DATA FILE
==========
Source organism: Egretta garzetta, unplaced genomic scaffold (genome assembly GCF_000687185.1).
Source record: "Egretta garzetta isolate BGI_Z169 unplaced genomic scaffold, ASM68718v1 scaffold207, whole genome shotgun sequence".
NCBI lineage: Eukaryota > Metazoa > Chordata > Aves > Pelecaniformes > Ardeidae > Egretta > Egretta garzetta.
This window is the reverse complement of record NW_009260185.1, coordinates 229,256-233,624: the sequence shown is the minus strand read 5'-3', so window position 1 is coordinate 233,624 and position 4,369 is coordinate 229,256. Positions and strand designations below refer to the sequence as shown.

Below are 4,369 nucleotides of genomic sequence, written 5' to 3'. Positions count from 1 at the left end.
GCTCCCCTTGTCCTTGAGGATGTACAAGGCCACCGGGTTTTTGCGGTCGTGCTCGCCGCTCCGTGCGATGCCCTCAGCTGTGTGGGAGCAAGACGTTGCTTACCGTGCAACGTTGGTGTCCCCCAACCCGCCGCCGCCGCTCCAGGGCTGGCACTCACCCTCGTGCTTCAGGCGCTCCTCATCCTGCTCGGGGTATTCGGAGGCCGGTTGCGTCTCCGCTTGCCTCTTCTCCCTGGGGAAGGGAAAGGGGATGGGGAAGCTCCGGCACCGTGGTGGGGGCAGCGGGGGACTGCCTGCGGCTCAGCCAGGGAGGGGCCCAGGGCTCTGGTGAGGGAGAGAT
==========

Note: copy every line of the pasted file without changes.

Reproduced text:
Source organism: Egretta garzetta, unplaced genomic scaffold (genome assembly GCF_000687185.1).
Source record: "Egretta garzetta isolate BGI_Z169 unplaced genomic scaffold, ASM68718v1 scaffold207, whole genome shotgun sequence".
NCBI lineage: Eukaryota > Metazoa > Chordata > Aves > Pelecaniformes > Ardeidae > Egretta > Egretta garzetta.
This window is the reverse complement of record NW_009260185.1, coordinates 229,256-233,624: the sequence shown is the minus strand read 5'-3', so window position 1 is coordinate 233,624 and position 4,369 is coordinate 229,256. Positions and strand designations below refer to the sequence as shown.

Below are 4,369 nucleotides of genomic sequence, written 5' to 3'. Positions count from 1 at the left end.
GCTCCCCTTGTCCTTGAGGATGTACAAGGCCACCGGGTTTTTGCGGTCGTGCTCGCCGCTCCGTGCGATGCCCTCAGCTGTGTGGGAGCAAGACGTTGCTTACCGTGCAACGTTGGTGTCCCCCAACCCGCCGCCGCCGCTCCAGGGCTGGCACTCACCCTCGTGCTTCAGGCGCTCCTCATCCTGCTCGGGGTATTCGGAGGCCGGTTGCGTCTCCGCTTGCCTCTTCTCCCTGGGGAAGGGAAAGGGGATGGGGAAGCTCCGGCACCGTGGTGGGGGCAGCGGGGGACTGCCTGCGGCTCAGCCAGGGAGGGGCCCAGGGCTCTGGTGAGGGAGAGAT